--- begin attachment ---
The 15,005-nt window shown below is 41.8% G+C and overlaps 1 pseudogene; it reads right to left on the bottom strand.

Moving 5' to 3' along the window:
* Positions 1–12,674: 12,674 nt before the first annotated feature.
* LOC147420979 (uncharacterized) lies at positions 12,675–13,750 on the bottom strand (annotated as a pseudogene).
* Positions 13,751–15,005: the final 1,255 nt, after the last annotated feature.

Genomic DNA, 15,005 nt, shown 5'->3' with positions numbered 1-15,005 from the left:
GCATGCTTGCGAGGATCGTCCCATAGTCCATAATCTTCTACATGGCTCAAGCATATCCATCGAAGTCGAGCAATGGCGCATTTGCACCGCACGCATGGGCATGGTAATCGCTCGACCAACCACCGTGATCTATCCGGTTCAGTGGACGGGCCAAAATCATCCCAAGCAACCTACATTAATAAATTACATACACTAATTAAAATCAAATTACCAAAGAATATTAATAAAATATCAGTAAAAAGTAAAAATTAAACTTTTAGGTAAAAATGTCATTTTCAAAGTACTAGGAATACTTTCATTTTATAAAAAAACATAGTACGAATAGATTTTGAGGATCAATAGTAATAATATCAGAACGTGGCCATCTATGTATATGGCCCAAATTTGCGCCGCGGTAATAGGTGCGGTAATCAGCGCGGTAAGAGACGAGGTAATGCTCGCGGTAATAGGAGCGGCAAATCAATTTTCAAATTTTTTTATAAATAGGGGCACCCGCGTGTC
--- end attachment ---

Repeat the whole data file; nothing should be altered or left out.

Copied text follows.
The 15,005-nt window shown below is 41.8% G+C and overlaps 1 pseudogene; it reads right to left on the bottom strand.

Moving 5' to 3' along the window:
* Positions 1–12,674: 12,674 nt before the first annotated feature.
* LOC147420979 (uncharacterized) lies at positions 12,675–13,750 on the bottom strand (annotated as a pseudogene).
* Positions 13,751–15,005: the final 1,255 nt, after the last annotated feature.

Genomic DNA, 15,005 nt, shown 5'->3' with positions numbered 1-15,005 from the left:
GCATGCTTGCGAGGATCGTCCCATAGTCCATAATCTTCTACATGGCTCAAGCATATCCATCGAAGTCGAGCAATGGCGCATTTGCACCGCACGCATGGGCATGGTAATCGCTCGACCAACCACCGTGATCTATCCGGTTCAGTGGACGGGCCAAAATCATCCCAAGCAACCTACATTAATAAATTACATACACTAATTAAAATCAAATTACCAAAGAATATTAATAAAATATCAGTAAAAAGTAAAAATTAAACTTTTAGGTAAAAATGTCATTTTCAAAGTACTAGGAATACTTTCATTTTATAAAAAAACATAGTACGAATAGATTTTGAGGATCAATAGTAATAATATCAGAACGTGGCCATCTATGTATATGGCCCAAATTTGCGCCGCGGTAATAGGTGCGGTAATCAGCGCGGTAAGAGACGAGGTAATGCTCGCGGTAATAGGAGCGGCAAATCAATTTTCAAATTTTTTTATAAATAGGGGCACCCGCGTGTC